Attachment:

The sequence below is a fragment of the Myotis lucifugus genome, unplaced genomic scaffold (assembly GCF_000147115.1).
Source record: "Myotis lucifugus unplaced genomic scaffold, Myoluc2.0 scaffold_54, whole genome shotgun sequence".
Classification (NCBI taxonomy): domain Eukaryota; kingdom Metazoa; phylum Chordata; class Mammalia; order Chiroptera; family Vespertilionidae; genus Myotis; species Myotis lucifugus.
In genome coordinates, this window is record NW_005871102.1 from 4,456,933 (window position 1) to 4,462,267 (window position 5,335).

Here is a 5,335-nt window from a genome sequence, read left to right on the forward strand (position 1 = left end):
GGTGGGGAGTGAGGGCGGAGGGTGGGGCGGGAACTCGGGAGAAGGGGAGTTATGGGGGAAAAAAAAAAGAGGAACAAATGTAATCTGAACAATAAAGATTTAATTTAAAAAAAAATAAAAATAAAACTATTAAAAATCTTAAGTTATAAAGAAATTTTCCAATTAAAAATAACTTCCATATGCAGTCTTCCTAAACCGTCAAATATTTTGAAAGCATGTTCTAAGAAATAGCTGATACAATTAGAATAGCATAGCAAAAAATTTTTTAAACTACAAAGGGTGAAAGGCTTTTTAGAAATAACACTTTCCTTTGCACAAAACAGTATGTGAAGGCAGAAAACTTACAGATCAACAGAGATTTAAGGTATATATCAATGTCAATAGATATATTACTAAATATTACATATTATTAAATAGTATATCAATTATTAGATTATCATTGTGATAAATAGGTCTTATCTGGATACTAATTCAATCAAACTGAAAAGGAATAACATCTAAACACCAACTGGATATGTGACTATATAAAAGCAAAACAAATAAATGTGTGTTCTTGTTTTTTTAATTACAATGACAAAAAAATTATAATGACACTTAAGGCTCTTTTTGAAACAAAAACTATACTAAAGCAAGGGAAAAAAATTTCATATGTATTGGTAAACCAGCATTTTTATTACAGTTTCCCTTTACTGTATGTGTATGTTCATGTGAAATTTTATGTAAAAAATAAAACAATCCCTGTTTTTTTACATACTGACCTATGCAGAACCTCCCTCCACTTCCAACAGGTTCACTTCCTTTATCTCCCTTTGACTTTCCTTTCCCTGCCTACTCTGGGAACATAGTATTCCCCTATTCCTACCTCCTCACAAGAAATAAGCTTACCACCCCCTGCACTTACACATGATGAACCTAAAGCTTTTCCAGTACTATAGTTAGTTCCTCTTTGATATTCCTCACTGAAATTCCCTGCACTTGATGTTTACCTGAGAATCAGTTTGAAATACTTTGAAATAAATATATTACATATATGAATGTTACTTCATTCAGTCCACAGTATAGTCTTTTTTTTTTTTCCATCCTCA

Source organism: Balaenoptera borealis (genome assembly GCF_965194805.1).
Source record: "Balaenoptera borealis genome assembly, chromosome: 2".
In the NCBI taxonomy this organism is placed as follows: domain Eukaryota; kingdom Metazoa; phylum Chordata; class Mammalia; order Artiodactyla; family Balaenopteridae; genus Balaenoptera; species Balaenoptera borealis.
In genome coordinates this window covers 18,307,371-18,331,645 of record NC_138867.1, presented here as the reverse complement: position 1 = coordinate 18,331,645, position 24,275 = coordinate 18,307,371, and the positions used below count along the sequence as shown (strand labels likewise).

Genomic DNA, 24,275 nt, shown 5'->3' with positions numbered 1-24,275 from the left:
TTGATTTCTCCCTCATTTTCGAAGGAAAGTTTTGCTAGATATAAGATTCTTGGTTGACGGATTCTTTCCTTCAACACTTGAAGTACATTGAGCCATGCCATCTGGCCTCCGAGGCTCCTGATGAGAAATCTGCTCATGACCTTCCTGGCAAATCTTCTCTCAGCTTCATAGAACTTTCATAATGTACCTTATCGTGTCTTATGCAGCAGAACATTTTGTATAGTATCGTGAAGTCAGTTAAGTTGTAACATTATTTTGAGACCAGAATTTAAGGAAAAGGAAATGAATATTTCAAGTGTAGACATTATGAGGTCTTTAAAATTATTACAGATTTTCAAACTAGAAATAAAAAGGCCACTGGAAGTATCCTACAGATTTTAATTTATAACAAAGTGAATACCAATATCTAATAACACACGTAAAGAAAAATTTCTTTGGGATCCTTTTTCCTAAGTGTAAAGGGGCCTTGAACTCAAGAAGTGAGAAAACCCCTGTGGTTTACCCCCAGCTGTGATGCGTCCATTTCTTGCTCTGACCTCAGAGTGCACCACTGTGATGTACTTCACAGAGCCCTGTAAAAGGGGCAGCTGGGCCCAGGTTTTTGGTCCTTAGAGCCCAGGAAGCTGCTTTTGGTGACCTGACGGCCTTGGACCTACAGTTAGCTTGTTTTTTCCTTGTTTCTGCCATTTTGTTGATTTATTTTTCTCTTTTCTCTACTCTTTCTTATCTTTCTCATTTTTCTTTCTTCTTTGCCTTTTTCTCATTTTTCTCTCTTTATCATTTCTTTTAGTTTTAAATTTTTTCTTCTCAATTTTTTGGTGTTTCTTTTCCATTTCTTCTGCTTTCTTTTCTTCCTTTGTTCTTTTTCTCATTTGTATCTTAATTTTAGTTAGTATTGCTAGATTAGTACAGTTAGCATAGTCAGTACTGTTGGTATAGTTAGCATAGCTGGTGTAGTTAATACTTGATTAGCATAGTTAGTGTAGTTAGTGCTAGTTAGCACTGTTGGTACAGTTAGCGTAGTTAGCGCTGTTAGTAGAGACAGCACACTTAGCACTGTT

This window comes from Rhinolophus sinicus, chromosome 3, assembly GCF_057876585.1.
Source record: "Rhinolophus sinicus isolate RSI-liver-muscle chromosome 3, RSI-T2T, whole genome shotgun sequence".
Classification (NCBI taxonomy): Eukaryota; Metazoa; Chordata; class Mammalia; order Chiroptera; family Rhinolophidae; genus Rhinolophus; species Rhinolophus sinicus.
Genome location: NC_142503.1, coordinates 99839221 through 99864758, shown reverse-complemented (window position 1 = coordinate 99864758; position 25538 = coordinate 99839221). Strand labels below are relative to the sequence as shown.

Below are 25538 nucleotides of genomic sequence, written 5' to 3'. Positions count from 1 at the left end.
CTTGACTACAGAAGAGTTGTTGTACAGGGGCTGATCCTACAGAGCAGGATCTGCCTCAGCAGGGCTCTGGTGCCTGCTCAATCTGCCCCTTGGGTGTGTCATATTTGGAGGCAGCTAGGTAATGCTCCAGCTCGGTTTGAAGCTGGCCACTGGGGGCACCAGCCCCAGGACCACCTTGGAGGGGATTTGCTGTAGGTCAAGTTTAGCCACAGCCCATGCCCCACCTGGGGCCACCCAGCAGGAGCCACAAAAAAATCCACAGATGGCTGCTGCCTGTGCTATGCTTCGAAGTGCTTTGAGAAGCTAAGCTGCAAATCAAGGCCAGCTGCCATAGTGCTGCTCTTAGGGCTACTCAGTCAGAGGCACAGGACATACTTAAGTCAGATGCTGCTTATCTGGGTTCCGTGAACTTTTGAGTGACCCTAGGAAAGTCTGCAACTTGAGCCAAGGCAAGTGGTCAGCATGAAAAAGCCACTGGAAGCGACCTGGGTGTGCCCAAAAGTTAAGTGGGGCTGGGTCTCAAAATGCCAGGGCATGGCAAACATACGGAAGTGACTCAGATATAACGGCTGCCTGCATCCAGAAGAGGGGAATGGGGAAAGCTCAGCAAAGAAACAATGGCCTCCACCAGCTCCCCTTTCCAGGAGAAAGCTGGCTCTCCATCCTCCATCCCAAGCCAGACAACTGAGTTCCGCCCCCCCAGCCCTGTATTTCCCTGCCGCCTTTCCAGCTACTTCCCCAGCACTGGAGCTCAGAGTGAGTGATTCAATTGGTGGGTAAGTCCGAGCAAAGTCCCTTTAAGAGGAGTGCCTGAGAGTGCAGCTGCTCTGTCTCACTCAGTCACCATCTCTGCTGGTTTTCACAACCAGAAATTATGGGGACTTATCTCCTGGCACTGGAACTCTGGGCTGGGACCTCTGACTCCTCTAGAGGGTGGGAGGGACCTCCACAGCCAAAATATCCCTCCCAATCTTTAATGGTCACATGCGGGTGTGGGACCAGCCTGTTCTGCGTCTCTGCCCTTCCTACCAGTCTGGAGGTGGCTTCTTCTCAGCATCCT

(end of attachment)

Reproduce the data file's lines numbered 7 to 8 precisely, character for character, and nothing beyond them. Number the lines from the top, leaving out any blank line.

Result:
Source organism: Balaenoptera borealis (genome assembly GCF_965194805.1).
Source record: "Balaenoptera borealis genome assembly, chromosome: 2".